I sat and argued with him till one o'clock in the morning, but to no purpose; he was too firmly established to be moved with such weak arguments ás mine. I therefore left him in his principles; and since that time have taken care never to hear any more of them. This convinced me that Universal Charity is a resident in a carnal heart, but only a visitor to God's elect. I know a lady who is wonderfully influenced by it: she is like Saul of old, a pharisee of the strictest sect; and charitable to all sorts, except those crawling mortals called Whitefieldites. She cannot bear them nor their doctrine to be mentioned; but is very tender to any poor girl of the town whom disease has rendered incapable of business; yet a poor honest married woman, who is rich in faith, and poor in pocket,

would speed but badly if she went to her in the name of Jesus.

The innkeeper that we read of in Luke appears to be one of this sort; the inn was full, there was room for all but Joseph and Mary; they were of another lineage, therefore they must house in the stable, though the blessed virgin was in the perils of childbirth.

I was informed that a minister of the church of England once went on the thirtieth of January, to preach king Charles out of purgatory; in which discourse he painted the Presbyterians in very sable colours, but drew the king in very pathetic lines. Where he took his text I know not: but we all know that the Bible says nothing against an honest Presbyterian, nor any behalf of the author of massacres. However, this discourse was not without effect; an aged woman, who sat very attentively to hear what the Bible, or rather the priest, had to say, had her bowels of charity so moved with sympathy for the king, that her cheeks were all bedewed with tears; and yet so incensed against the Presbyterians, that she declared to an old dissenter, who sat next to her, that, if there had been a Presbyterian as near her as he was, she would have run her knife into his heart.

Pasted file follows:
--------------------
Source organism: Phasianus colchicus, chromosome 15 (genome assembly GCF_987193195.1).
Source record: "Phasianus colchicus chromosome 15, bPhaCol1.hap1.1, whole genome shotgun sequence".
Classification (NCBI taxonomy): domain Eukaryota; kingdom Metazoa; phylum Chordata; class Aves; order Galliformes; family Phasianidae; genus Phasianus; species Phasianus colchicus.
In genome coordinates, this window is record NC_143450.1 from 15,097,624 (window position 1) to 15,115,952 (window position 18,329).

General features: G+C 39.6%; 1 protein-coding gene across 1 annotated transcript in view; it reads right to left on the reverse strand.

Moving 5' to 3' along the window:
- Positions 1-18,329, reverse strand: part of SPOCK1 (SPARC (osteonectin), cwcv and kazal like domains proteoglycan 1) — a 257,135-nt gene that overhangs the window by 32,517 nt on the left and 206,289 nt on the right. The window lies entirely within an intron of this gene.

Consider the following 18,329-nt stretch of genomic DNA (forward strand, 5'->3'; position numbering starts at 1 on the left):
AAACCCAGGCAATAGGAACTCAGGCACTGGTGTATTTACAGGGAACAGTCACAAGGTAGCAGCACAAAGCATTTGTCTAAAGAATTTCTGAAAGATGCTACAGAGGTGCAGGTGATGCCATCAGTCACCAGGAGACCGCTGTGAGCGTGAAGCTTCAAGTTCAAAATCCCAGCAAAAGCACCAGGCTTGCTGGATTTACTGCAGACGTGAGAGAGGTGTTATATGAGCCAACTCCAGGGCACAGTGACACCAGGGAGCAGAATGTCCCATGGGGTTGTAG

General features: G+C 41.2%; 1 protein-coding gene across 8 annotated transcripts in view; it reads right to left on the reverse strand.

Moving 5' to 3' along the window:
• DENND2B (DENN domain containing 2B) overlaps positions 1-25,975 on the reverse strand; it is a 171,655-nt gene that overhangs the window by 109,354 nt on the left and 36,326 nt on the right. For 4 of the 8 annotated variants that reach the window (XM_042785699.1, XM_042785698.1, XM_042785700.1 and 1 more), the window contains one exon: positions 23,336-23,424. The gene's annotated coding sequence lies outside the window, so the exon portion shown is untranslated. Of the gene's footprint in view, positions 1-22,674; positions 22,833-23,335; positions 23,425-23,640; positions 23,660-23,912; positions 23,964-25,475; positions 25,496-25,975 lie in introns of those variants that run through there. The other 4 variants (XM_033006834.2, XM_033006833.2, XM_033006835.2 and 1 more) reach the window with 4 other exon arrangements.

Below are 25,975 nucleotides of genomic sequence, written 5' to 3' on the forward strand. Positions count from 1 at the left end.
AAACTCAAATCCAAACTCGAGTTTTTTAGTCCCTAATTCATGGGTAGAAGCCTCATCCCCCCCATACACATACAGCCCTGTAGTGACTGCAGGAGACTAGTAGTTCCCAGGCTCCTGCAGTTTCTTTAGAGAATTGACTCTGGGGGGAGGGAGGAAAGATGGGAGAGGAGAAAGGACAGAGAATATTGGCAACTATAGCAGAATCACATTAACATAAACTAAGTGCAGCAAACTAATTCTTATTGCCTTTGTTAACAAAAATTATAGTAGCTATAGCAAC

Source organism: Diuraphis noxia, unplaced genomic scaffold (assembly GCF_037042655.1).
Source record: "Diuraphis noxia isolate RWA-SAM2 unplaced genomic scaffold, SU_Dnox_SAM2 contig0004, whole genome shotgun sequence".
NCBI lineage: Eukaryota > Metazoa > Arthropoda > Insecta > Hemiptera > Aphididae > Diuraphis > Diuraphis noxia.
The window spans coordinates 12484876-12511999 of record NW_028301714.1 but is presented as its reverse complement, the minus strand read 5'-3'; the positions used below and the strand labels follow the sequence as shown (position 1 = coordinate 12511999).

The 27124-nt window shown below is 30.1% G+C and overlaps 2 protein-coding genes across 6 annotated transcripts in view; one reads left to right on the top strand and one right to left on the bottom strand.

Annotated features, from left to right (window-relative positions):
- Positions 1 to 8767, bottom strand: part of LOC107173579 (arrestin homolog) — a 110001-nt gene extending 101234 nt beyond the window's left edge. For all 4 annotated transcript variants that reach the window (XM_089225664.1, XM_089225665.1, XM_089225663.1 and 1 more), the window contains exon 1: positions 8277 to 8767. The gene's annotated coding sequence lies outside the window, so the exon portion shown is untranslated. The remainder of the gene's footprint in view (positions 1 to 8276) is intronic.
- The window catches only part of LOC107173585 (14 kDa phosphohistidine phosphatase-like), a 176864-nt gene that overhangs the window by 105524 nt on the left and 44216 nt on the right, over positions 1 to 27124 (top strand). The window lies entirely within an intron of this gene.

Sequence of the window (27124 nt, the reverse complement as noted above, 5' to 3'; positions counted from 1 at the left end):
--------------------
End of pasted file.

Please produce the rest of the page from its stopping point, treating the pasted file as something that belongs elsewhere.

It was well for the man who informed me that she was ignorant of his being one of that number. This sort of charity always flows two ways; it runs up in rebellion, but down in compassion. I believe Herod was not destitute of it, for he was very ten

der of his brother's wife; he could take her to his own bed rather than send her home in the dark; and a great rewarder of fleshly excellency, he offered half his kingdom to reward a dancing foot; but in the matter of John, the Calvinist, he was rather severe, as it generally happens with such sort of pretended lovers.

It is common in our days to see lapdogs in the coaches of childless women, which would look better if filled with crippled infants. I have some reason to suspect that Ahab had many of these hairy passengers in his chariot, which caused Elijah, the salt of the earth and chariot of the nation, to run in the storm to Jezreel; and very likely the blood of the king was a supper to his own dogs. I am told that many in play-houses will sit quite dissolved at the tragic scene of Hector dragged round the walls of Troy, and also at the scene of fair Eleanor's fatal end; but they can read of all the agonies of a suffering Saviour, who was the man that bore our sorrows, and was acquainted with our griefs; who bore our sins, and that wrath due to us on that account. Yea, these tender spirits, which are so pitiful to Cain, Esau, Ahab, Judas, king Charles I. fair Eleanor, Hector, and dogs, can hear of a Saviour's groans, temptations, persecutions, and bloody sweat, and yet shew no more signs of compunction than a flint! Surely the sable canopy of the heavens, the blushing of the sun, the convulsions of the earth, the phenomenon of the cleaving rocks, the rending of the vail, the confession of trai